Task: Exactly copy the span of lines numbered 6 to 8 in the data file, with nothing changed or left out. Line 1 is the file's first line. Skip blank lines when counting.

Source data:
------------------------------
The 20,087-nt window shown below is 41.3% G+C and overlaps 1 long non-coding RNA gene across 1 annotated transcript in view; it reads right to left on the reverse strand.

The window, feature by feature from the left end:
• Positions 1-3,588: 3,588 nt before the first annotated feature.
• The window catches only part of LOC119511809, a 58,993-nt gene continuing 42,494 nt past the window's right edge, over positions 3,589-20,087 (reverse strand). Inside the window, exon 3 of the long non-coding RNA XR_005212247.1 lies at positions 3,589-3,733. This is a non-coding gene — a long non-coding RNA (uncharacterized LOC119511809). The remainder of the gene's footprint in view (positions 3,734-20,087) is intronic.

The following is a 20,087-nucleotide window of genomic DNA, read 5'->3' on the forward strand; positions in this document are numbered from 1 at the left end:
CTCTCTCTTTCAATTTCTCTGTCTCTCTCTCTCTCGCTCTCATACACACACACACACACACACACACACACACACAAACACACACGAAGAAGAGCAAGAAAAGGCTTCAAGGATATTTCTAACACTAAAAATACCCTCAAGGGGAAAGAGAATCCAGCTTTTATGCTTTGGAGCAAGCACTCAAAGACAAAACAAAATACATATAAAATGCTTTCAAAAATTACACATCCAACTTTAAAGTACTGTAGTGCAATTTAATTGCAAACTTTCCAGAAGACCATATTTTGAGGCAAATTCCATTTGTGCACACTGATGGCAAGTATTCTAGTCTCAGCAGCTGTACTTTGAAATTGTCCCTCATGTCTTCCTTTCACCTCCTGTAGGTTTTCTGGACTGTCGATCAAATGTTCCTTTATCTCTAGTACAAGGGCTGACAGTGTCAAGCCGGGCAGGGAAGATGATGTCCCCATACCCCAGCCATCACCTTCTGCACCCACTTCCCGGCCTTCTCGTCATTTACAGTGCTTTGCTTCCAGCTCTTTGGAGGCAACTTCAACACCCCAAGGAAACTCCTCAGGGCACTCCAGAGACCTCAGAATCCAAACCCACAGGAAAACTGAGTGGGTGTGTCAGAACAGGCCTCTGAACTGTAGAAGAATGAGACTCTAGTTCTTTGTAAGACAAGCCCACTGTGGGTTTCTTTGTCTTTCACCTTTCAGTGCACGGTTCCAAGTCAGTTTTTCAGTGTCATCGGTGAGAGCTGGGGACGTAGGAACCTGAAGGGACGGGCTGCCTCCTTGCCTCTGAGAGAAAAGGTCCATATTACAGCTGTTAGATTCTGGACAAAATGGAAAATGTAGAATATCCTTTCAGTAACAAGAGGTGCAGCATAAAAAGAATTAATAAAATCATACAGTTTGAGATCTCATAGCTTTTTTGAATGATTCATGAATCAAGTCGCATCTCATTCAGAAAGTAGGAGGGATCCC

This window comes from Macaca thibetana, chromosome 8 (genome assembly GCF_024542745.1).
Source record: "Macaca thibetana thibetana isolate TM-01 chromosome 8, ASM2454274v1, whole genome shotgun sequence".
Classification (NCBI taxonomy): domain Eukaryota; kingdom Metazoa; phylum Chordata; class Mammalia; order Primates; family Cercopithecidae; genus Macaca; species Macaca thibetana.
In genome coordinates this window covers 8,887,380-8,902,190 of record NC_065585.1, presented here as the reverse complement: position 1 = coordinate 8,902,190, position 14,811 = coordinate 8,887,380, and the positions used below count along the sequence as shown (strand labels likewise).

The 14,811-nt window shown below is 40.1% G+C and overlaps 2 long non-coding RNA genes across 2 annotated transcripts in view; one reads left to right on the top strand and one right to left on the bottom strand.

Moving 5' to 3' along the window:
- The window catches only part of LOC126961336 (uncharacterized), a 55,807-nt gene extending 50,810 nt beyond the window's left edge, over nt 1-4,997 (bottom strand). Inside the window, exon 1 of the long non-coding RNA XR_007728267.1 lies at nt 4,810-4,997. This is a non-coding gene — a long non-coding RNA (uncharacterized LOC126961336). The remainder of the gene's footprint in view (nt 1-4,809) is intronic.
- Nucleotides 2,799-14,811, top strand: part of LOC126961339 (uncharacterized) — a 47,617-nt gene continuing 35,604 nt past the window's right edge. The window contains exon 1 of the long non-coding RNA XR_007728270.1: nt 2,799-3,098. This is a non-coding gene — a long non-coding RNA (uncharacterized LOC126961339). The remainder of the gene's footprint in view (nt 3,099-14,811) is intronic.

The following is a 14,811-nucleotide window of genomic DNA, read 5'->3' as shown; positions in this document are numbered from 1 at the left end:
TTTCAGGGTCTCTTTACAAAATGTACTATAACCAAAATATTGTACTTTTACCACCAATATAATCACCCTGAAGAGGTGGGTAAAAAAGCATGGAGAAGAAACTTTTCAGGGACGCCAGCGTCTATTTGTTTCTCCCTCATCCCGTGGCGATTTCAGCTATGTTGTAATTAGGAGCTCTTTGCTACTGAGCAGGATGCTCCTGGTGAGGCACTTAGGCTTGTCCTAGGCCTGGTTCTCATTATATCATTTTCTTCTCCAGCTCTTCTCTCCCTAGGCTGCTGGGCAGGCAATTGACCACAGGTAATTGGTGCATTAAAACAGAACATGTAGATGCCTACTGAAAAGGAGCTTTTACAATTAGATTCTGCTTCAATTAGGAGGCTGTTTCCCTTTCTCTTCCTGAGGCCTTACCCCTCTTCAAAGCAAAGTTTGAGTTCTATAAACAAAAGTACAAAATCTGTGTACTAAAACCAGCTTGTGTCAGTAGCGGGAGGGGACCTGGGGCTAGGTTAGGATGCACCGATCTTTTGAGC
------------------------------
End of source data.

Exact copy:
CTCTCTCTTTCAATTTCTCTGTCTCTCTCTCTCTCGCTCTCATACACACACACACACACACACACACACACACACAAACACACACGAAGAAGAGCAAGAAAAGGCTTCAAGGATATTTCTAACACTAAAAATACCCTCAAGGGGAAAGAGAATCCAGCTTTTATGCTTTGGAGCAAGCACTCAAAGACAAAACAAAATACATATAAAATGCTTTCAAAAATTACACATCCAACTTTAAAGTACTGTAGTGCAATTTAATTGCAAACTTTCCAGAAGACCATATTTTGAGGCAAATTCCATTTGTGCACACTGATGGCAAGTATTCTAGTCTCAGCAGCTGTACTTTGAAATTGTCCCTCATGTCTTCCTTTCACCTCCTGTAGGTTTTCTGGACTGTCGATCAAATGTTCCTTTATCTCTAGTACAAGGGCTGACAGTGTCAAGCCGGGCAGGGAAGATGATGTCCCCATACCCCAGCCATCACCTTCTGCACCCACTTCCCGGCCTTCTCGTCATTTACAGTGCTTTGCTTCCAGCTCTTTGGAGGCAACTTCAACACCCCAAGGAAACTCCTCAGGGCACTCCAGAGACCTCAGAATCCAAACCCACAGGAAAACTGAGTGGGTGTGTCAGAACAGGCCTCTGAACTGTAGAAGAATGAGACTCTAGTTCTTTGTAAGACAAGCCCACTGTGGGTTTCTTTGTCTTTCACCTTTCAGTGCACGGTTCCAAGTCAGTTTTTCAGTGTCATCGGTGAGAGCTGGGGACGTAGGAACCTGAAGGGACGGGCTGCCTCCTTGCCTCTGAGAGAAAAGGTCCATATTACAGCTGTTAGATTCTGGACAAAATGGAAAATGTAGAATATCCTTTCAGTAACAAGAGGTGCAGCATAAAAAGAATTAATAAAATCATACAGTTTGAGATCTCATAGCTTTTTTGAATGATTCATGAATCAAGTCGCATCTCATTCAGAAAGTAGGAGGGATCCC

This window comes from Macaca thibetana, chromosome 8 (genome assembly GCF_024542745.1).
Source record: "Macaca thibetana thibetana isolate TM-01 chromosome 8, ASM2454274v1, whole genome shotgun sequence".